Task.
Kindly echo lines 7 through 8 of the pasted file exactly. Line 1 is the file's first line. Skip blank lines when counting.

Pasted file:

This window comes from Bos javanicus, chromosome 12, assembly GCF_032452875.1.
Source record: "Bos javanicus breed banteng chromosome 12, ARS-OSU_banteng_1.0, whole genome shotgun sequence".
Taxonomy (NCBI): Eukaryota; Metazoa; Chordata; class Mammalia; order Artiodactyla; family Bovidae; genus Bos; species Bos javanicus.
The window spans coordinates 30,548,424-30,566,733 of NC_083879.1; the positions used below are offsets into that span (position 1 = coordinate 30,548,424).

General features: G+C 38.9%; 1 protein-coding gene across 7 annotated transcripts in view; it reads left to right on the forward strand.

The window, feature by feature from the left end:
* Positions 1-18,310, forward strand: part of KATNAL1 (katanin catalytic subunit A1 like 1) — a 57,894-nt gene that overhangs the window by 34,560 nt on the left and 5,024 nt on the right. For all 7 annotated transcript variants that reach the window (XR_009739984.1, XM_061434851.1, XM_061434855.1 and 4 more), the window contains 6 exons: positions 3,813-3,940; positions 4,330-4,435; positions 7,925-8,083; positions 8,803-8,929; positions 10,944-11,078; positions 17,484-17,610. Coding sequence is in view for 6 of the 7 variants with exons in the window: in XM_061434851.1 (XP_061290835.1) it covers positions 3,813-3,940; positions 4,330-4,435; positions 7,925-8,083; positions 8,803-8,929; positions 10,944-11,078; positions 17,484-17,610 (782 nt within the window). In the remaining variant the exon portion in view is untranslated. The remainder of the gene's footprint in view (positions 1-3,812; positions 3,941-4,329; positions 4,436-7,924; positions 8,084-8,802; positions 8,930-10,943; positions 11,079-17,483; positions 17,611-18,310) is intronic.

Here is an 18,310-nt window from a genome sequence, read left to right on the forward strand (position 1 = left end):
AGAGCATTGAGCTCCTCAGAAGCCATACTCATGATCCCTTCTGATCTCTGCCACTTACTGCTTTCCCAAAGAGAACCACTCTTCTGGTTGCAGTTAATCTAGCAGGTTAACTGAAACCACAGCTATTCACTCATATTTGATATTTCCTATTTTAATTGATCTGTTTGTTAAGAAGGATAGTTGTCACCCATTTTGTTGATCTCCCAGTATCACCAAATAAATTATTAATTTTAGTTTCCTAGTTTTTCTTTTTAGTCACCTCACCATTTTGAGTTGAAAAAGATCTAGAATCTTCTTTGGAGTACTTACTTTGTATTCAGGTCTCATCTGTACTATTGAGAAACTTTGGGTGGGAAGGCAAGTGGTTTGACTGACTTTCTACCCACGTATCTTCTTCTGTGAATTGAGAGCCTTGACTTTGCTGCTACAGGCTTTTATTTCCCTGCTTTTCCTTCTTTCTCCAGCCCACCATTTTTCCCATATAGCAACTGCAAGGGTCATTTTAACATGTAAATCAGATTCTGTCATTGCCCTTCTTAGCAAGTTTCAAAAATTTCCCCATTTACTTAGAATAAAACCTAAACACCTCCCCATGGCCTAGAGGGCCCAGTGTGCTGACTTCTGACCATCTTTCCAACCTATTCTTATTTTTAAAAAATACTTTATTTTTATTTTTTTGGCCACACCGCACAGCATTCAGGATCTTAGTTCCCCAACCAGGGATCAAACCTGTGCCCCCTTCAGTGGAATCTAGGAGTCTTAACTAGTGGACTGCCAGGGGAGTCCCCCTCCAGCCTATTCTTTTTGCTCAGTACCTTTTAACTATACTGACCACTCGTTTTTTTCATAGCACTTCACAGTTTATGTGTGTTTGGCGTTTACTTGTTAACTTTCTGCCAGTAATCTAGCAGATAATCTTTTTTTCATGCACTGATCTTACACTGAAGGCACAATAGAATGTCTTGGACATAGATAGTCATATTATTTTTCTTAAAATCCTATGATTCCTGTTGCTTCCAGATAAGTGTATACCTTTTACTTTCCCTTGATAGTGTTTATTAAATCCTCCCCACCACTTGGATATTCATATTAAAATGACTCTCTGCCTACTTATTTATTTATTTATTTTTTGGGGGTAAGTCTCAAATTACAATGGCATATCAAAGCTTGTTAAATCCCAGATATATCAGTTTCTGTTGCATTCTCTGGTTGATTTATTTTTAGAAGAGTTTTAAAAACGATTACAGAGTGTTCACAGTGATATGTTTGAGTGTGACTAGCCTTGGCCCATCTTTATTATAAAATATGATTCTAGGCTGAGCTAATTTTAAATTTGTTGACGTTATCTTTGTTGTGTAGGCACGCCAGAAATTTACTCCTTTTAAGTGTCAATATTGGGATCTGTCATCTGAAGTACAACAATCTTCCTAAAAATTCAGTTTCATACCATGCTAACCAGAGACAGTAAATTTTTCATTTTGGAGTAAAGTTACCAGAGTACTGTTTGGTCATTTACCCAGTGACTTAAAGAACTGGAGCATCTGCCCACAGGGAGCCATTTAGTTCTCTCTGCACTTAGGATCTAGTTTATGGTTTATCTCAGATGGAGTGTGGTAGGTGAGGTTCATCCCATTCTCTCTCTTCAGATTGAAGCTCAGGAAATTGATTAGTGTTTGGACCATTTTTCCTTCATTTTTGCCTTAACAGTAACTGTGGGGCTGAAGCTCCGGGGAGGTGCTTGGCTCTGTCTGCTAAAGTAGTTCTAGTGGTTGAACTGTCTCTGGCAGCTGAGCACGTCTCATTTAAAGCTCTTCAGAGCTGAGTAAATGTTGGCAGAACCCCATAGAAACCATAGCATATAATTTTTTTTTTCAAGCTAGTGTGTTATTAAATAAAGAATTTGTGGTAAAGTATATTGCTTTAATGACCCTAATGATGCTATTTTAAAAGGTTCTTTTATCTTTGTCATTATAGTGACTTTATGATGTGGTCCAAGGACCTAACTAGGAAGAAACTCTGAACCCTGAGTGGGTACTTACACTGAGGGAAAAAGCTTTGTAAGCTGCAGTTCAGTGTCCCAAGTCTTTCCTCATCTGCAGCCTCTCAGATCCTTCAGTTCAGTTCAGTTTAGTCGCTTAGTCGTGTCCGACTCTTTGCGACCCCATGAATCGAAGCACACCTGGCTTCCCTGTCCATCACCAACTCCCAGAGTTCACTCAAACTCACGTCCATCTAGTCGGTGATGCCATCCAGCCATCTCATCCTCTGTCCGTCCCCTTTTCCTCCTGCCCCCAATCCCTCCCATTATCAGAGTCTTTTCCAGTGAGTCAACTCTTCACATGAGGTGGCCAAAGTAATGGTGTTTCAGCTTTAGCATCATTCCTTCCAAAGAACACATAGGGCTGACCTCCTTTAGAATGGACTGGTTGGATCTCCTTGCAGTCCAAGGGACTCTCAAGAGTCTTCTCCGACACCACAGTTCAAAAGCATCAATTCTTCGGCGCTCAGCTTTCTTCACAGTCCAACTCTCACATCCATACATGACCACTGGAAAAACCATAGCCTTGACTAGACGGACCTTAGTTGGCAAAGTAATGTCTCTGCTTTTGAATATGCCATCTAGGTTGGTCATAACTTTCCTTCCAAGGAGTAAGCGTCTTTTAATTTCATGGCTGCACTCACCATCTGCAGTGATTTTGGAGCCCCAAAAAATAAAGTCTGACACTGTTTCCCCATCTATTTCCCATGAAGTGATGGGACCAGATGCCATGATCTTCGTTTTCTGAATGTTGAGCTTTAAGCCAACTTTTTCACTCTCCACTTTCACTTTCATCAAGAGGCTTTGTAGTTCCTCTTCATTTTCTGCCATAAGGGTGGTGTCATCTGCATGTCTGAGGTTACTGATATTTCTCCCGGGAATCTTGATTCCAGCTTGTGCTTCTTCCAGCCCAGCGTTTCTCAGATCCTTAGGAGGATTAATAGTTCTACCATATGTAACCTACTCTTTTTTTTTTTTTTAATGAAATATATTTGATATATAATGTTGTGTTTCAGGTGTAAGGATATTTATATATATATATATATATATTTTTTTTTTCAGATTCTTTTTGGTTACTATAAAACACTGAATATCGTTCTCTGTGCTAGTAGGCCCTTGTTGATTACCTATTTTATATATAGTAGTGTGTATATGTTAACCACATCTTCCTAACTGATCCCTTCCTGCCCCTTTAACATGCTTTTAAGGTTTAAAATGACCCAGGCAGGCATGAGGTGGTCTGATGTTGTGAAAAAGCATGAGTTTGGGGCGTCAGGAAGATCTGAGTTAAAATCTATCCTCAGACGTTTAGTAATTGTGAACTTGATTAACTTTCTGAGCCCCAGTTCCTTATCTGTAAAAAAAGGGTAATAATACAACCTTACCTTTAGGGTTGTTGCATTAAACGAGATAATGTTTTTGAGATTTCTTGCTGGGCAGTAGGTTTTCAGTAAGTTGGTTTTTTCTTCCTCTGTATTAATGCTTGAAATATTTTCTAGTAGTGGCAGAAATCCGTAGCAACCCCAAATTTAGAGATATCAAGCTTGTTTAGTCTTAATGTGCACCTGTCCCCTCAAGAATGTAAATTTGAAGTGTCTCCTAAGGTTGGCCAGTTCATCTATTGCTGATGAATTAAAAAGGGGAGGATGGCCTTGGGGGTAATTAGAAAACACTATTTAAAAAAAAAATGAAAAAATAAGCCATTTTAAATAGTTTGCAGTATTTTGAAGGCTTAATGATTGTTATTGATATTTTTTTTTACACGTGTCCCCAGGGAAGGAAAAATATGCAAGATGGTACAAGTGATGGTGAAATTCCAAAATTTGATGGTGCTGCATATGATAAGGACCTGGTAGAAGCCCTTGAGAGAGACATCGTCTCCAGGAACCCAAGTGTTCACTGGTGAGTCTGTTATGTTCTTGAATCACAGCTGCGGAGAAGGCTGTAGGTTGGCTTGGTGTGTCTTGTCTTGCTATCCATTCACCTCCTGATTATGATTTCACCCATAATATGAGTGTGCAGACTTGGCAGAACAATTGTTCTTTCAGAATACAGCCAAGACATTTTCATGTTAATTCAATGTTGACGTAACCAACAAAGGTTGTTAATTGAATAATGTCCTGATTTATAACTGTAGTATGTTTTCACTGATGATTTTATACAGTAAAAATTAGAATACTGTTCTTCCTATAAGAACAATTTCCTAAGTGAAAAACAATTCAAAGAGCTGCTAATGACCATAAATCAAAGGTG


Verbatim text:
* Positions 1-18,310, forward strand: part of KATNAL1 (katanin catalytic subunit A1 like 1) — a 57,894-nt gene that overhangs the window by 34,560 nt on the left and 5,024 nt on the right. For all 7 annotated transcript variants that reach the window (XR_009739984.1, XM_061434851.1, XM_061434855.1 and 4 more), the window contains 6 exons: positions 3,813-3,940; positions 4,330-4,435; positions 7,925-8,083; positions 8,803-8,929; positions 10,944-11,078; positions 17,484-17,610. Coding sequence is in view for 6 of the 7 variants with exons in the window: in XM_061434851.1 (XP_061290835.1) it covers positions 3,813-3,940; positions 4,330-4,435; positions 7,925-8,083; positions 8,803-8,929; positions 10,944-11,078; positions 17,484-17,610 (782 nt within the window). In the remaining variant the exon portion in view is untranslated. The remainder of the gene's footprint in view (positions 1-3,812; positions 3,941-4,329; positions 4,436-7,924; positions 8,084-8,802; positions 8,930-10,943; positions 11,079-17,483; positions 17,611-18,310) is intronic.

Here is an 18,310-nt window from a genome sequence, read left to right on the forward strand (position 1 = left end):